The team flew to the U.S. eight days before the attempt, went straight to the mountains to acclimate and ran a 50K distance to get a taste of the terrain.
The FKT—an organized effort
A degree of stress seems synonymous at the start of any grand adventure—Did we pack everything we need? Has the weather forecast changed? D’Haene’s pacers imagined all of the potential obstacles that they should be ready to manage: darkness, cold, altitude, bears, backpack weight (eight pounds or more each) and water access.
One of the biggest challenges, though, would be keeping up with D’Haene.
“During the attempt, the most difficult thing we had to deal with was the pace of François,” says pacer Alexis Traub. “He moved so quickly that it was hard to be at the meeting points on time.”
For the first 40 miles, D’Haene was joined by his brother, Pierre. Traub would join in during the daytime, and on a nontechnical section from John Muir Pass to Selden Pass (mile 83 to mile 131). Another friend, Felix Dejey, paced on the 27-mile section from Forester Pass to Glen Pass and 37 miles from Red Meadow to the finish.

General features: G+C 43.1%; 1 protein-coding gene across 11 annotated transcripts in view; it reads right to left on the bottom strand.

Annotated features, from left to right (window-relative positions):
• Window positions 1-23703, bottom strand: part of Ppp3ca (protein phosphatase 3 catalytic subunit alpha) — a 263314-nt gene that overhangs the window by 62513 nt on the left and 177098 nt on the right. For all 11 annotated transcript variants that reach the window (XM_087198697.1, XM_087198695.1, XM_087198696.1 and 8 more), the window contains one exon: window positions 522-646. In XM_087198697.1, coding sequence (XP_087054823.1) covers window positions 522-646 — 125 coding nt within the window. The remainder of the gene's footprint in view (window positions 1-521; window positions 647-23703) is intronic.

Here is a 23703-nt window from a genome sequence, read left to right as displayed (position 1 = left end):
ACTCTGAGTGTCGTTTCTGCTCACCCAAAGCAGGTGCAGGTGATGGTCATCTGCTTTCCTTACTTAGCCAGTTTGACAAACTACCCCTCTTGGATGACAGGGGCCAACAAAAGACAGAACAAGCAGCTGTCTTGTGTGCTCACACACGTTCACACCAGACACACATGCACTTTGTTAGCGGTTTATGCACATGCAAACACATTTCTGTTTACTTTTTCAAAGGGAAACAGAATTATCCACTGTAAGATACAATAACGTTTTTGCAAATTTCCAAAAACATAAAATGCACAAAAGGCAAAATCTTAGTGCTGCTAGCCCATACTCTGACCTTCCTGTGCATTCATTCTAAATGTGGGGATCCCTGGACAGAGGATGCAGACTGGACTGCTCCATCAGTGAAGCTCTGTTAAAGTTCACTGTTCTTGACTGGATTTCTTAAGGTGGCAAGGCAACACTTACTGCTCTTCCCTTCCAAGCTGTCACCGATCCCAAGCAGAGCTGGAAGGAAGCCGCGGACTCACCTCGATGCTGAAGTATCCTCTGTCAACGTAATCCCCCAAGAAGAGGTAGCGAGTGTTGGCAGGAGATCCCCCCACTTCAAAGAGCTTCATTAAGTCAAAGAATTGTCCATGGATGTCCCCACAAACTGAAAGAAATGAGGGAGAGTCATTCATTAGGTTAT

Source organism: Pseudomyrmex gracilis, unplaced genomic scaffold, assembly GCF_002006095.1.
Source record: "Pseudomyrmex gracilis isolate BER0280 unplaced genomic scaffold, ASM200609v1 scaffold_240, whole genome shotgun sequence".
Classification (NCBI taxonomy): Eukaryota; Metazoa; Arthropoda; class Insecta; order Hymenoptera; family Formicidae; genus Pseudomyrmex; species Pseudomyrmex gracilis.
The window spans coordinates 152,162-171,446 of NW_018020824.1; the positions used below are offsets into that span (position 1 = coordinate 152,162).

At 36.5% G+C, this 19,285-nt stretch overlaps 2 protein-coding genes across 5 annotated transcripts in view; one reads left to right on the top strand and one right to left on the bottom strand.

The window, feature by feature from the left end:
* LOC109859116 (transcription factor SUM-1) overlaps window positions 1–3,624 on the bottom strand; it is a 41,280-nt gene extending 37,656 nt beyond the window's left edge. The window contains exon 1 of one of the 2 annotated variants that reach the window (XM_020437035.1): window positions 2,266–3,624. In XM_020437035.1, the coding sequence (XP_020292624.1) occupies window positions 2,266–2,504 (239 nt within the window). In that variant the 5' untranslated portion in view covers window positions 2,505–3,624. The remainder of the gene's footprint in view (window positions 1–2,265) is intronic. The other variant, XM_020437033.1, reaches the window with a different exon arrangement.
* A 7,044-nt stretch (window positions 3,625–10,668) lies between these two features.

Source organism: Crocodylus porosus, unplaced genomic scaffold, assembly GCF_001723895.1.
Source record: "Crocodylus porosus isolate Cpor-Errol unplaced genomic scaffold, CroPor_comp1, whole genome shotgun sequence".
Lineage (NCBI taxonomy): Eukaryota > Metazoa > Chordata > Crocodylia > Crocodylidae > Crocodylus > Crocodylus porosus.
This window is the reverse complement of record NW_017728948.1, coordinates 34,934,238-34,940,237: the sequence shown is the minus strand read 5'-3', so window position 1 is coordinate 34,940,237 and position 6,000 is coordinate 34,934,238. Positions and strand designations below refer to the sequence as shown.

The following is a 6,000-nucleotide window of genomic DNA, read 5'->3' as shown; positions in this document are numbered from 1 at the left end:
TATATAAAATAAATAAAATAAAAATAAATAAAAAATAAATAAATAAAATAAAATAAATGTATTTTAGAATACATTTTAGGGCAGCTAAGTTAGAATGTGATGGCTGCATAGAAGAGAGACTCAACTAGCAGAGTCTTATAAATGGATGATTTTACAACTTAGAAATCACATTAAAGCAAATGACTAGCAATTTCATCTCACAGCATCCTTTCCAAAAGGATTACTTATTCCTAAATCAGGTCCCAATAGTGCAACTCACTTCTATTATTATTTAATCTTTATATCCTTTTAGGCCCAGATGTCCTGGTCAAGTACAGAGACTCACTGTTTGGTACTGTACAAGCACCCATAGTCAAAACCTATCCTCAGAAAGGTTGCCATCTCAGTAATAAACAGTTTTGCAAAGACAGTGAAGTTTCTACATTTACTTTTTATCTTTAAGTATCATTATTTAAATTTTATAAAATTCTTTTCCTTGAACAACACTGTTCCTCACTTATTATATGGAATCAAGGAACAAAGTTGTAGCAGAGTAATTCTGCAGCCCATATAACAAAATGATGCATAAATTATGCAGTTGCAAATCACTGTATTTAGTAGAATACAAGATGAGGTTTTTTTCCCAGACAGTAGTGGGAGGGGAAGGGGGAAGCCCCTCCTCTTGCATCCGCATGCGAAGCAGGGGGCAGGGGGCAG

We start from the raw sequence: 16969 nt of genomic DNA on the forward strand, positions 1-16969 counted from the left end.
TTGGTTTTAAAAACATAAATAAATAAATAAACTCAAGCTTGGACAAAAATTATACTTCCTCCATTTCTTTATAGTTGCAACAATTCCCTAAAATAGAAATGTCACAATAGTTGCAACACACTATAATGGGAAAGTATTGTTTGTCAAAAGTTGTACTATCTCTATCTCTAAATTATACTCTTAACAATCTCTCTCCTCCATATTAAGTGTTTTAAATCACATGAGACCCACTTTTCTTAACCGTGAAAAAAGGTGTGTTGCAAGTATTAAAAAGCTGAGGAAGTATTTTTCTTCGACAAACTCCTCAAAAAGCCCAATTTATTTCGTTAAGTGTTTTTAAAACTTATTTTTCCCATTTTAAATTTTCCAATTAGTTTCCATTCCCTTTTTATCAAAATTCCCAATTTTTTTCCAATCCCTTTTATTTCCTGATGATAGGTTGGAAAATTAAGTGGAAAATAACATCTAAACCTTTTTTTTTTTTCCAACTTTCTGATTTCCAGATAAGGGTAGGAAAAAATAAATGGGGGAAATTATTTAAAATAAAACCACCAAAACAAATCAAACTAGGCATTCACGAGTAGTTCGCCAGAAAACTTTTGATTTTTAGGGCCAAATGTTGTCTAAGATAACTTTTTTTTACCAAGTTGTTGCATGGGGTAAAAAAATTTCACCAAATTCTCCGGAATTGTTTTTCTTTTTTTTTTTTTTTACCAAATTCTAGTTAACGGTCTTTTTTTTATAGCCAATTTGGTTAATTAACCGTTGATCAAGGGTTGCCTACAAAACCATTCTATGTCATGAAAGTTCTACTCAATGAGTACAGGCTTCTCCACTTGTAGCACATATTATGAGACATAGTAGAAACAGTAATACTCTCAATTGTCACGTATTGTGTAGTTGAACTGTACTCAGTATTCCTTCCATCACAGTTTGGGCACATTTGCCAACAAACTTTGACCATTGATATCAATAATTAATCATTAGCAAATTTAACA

Early on in the attempt, stress was high, as D’Haene thought he was off record pace. But, by mile 83, he was moving well and had a lead on the FKT.
“Everything was so complicated,” says Dejey. “The road access, pacers’ access, backpack weight (13 pounds for me) and the altitude. But as we went on day after day, the confidence increased that we would arrive with the record.”
Even if good health and spirits align, logistical misfires can delay forward progress. After D’Haene’s “first 10-hour section,” he continued past a meeting point when a pacer was not there on time. The pacer had to drive for 12 hours to reach the next possible intersection on the trail. D’Haene ended up waiting for two hours in the cold and dark. “We were very careful, but it was a lot of stress,” he says. “You always think the worst thing: maybe a bear ate him or another accident. There’s no phone service, it’s freezing cold and you’ve been running for 30 hours.”